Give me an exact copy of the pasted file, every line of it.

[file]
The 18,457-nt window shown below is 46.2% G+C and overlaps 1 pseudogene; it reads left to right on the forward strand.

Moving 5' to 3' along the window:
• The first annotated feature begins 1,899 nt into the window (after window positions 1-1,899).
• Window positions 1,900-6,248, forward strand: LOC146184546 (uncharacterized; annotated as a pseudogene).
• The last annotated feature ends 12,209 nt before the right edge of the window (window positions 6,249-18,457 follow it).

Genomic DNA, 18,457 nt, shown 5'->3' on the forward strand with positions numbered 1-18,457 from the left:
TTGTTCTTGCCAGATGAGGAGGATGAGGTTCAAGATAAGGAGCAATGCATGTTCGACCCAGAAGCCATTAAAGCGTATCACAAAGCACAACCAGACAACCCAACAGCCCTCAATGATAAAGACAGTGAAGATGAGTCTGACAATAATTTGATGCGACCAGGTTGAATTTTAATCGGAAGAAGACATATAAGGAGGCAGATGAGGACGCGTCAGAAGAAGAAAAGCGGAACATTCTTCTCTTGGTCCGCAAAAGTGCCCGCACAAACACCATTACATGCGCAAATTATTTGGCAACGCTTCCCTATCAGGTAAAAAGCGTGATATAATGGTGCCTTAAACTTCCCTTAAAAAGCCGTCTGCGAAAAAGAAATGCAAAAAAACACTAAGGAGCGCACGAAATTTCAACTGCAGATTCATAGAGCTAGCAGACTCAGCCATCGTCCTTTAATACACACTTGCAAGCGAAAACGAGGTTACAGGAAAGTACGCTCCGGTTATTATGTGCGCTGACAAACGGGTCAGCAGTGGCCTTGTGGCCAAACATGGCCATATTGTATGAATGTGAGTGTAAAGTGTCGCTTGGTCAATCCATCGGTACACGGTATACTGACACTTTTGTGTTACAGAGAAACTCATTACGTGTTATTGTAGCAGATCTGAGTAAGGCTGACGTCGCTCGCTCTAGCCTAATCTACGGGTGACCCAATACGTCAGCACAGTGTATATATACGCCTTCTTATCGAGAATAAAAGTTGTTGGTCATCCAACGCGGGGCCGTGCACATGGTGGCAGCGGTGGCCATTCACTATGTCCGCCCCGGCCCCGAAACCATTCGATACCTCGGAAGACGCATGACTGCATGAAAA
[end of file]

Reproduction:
The 18,457-nt window shown below is 46.2% G+C and overlaps 1 pseudogene; it reads left to right on the forward strand.

Moving 5' to 3' along the window:
• The first annotated feature begins 1,899 nt into the window (after window positions 1-1,899).
• Window positions 1,900-6,248, forward strand: LOC146184546 (uncharacterized; annotated as a pseudogene).
• The last annotated feature ends 12,209 nt before the right edge of the window (window positions 6,249-18,457 follow it).

Genomic DNA, 18,457 nt, shown 5'->3' on the forward strand with positions numbered 1-18,457 from the left:
TTGTTCTTGCCAGATGAGGAGGATGAGGTTCAAGATAAGGAGCAATGCATGTTCGACCCAGAAGCCATTAAAGCGTATCACAAAGCACAACCAGACAACCCAACAGCCCTCAATGATAAAGACAGTGAAGATGAGTCTGACAATAATTTGATGCGACCAGGTTGAATTTTAATCGGAAGAAGACATATAAGGAGGCAGATGAGGACGCGTCAGAAGAAGAAAAGCGGAACATTCTTCTCTTGGTCCGCAAAAGTGCCCGCACAAACACCATTACATGCGCAAATTATTTGGCAACGCTTCCCTATCAGGTAAAAAGCGTGATATAATGGTGCCTTAAACTTCCCTTAAAAAGCCGTCTGCGAAAAAGAAATGCAAAAAAACACTAAGGAGCGCACGAAATTTCAACTGCAGATTCATAGAGCTAGCAGACTCAGCCATCGTCCTTTAATACACACTTGCAAGCGAAAACGAGGTTACAGGAAAGTACGCTCCGGTTATTATGTGCGCTGACAAACGGGTCAGCAGTGGCCTTGTGGCCAAACATGGCCATATTGTATGAATGTGAGTGTAAAGTGTCGCTTGGTCAATCCATCGGTACACGGTATACTGACACTTTTGTGTTACAGAGAAACTCATTACGTGTTATTGTAGCAGATCTGAGTAAGGCTGACGTCGCTCGCTCTAGCCTAATCTACGGGTGACCCAATACGTCAGCACAGTGTATATATACGCCTTCTTATCGAGAATAAAAGTTGTTGGTCATCCAACGCGGGGCCGTGCACATGGTGGCAGCGGTGGCCATTCACTATGTCCGCCCCGGCCCCGAAACCATTCGATACCTCGGAAGACGCATGACTGCATGAAAA